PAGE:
Earlier this week, Toxie, NPR's cutest toxic asset died. One of the mortgages bundled into this asset was an investment property in Bradenton, Florida, which, like many Florida homes, has never been occupied or served as anything other than a financial instrument. Boston.com's Big Picture recently took a look from above at the effects that this (and previous) housing bubbles have had on the development of Florida's cities and landscapes. How do you design a city that nobody plans to live in? (Previously)
Photos: World's Biggest, Strongest Spider Webs Found: "Unlike most spiders, Darwin's bark spiders will sometimes wrap several insect corpses into a single cocoon, creating a snack pack for later consumption."
If you loved Stanley Kubrick's 2001: A Space Odyssey, check out these gorgeous, high-resolution promotional photographs. The film's special effects supervisor Douglas Trumbull invented numerous film techniques and effects to help Kubrick tell his story, and Trumbull is currently producing with film historian David Larson the documentary 2001: Beyond The Infinite - The Making of a Masterpiece (scroll down, click the link on the second video). This documentary aims to make use of the Kubrick Archives's well-preserved large-format Ektachrome photos taken of the film production, green screen techniques, surviving cast and production staff, and numerous interview transcripts to bring to life the story about the making of this classic.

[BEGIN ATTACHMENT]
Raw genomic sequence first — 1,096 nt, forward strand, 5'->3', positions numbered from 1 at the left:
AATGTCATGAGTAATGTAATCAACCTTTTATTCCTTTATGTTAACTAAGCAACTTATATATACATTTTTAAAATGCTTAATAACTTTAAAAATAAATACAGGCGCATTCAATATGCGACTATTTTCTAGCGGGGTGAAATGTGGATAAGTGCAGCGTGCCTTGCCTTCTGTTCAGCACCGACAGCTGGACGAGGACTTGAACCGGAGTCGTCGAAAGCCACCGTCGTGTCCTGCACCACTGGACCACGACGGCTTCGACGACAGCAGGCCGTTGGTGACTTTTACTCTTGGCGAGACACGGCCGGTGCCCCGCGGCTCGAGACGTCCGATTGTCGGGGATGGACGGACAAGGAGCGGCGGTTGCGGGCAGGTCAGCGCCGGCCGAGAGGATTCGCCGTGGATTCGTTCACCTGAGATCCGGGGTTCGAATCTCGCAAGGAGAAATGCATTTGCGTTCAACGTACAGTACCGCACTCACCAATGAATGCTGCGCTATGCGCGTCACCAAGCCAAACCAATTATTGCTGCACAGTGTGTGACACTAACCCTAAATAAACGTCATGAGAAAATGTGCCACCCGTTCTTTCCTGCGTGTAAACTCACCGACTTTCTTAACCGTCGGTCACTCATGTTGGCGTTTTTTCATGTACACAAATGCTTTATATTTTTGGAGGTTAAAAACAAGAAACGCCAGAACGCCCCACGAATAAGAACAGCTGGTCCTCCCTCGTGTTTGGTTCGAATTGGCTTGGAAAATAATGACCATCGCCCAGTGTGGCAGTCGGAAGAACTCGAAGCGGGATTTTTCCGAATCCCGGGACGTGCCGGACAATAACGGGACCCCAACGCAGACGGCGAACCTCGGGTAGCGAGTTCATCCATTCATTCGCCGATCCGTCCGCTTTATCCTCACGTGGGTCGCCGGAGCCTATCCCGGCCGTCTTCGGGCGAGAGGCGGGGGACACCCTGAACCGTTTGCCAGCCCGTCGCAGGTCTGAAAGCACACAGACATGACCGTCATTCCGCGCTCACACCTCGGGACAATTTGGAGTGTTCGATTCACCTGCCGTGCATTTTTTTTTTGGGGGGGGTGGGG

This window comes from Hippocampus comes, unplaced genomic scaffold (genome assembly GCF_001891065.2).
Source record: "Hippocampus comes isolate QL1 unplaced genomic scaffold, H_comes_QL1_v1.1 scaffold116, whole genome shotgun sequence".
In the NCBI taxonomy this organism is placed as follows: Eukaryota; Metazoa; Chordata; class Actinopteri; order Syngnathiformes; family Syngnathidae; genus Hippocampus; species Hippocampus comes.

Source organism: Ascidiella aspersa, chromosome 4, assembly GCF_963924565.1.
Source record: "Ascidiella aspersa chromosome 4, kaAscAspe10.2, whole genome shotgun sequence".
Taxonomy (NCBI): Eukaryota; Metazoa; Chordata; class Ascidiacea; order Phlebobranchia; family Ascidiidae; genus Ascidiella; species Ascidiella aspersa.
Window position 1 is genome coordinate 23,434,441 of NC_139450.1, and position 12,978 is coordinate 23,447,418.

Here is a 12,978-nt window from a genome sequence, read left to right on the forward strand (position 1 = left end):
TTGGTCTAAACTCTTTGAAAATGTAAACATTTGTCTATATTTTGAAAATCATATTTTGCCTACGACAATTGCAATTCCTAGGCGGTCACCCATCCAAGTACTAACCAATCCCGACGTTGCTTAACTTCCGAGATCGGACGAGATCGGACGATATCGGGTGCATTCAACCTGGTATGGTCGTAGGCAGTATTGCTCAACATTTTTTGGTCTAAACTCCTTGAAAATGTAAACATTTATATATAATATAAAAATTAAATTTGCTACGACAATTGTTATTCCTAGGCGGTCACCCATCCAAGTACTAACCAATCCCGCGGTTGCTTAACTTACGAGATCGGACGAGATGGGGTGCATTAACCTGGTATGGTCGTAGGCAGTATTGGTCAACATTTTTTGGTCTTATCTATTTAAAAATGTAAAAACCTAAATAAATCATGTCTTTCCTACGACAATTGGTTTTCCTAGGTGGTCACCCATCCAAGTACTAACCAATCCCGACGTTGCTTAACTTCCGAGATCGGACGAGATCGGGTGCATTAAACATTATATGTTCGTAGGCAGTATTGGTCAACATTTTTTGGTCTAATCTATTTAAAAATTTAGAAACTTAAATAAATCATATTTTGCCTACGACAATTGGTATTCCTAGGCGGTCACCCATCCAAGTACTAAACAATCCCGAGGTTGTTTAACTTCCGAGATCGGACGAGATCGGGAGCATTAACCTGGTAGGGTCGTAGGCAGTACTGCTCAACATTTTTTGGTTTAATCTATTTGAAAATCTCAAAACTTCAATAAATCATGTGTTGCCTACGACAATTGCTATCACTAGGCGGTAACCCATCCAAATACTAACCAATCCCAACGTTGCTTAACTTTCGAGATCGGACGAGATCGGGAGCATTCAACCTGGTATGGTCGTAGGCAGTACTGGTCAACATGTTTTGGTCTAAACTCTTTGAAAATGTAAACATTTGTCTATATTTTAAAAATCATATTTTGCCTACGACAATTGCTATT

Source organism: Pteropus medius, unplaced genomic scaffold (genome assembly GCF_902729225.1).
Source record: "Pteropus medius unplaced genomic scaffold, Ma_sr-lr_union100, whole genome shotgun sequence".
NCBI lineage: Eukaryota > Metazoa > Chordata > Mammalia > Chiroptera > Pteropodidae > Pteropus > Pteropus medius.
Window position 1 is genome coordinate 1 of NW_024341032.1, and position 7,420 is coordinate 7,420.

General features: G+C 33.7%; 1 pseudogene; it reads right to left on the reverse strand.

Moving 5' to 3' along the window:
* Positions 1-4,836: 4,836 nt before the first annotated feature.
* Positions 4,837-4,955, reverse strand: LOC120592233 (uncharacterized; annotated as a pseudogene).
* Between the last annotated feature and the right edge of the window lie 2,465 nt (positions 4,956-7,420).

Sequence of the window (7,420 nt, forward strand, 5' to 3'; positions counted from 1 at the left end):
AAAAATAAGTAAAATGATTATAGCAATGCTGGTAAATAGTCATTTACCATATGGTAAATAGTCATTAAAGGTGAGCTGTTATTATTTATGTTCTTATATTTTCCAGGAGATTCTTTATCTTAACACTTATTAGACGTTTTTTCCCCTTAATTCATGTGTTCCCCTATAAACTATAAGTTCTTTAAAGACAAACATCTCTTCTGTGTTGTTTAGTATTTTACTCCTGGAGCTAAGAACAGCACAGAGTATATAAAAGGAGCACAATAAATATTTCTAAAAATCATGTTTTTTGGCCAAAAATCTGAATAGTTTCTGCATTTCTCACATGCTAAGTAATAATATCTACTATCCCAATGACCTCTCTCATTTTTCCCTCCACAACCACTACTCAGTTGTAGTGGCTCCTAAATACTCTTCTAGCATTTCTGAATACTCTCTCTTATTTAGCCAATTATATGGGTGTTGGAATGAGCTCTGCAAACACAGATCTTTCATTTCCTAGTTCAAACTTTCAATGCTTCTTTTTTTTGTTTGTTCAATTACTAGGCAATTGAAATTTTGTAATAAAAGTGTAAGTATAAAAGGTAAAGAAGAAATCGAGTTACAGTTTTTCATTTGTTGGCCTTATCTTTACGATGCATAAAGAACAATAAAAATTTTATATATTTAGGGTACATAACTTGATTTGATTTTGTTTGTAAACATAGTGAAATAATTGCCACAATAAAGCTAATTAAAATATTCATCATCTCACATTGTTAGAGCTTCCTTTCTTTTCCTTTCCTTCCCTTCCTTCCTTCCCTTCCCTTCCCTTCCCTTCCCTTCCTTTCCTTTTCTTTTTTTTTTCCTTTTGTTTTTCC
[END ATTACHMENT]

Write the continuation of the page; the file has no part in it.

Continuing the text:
The Rolling Shutter Effect: a mobile phone camera is fairly quick, but when the objects you are recording move faster than the scan rate, cool things happen. Mucho previously at MeFi.
Postcards from Berlin is a call from a Berlin (Germany) design studio for virtual postcards from all of the places in the US named Berlin.
When greedy sports team ban press photographers, cartoonist saves the day. Southampton Football Club decided to ban press photographers from their home matches, and sell their own photos to the press. Plymouth Herald hires a cartoonist instead. [more inside]
Mid-week pick-me-up, straight outta Japan: Soil & "Pimp" Sessions, live in 2009 at the annual North Sea Jazz Festival. If those live clips are a bit noisy, check out Pop Korn, My Foolish Heart~Crazy on Earth~, and My Foolish Heart ~Foolish in Mind~. And for a cool-down, try Welsh producer Doc Daneeka's bassy slowed down house version of Pop Korn (image source: Fotos+Mono, from the Chilean artist Relleno De Mono). [more inside]
Moai silhouetted by a solar eclipse. That is all.
Matthias Heiderich takes colorful pictures of Berlin, among other things. I think this one is my favorite. [via] [more inside]
The International Conservation Photography Awards is the creation of Seattle, Washington-based photographer Art Wolfe: "We wanted to provide a platform from which photographers both amateur and professional alike could showcase their work in a very prestigious way. We love the idea of championing the cause of preservation and nature through the medium of photography." Winning imagery from the 2010 awards can be viewed in person at the Burke Museum in Seattle, or online here, which includes excellent slideshows of wildlife, underwater life and distinguished photographs (requires Flash support).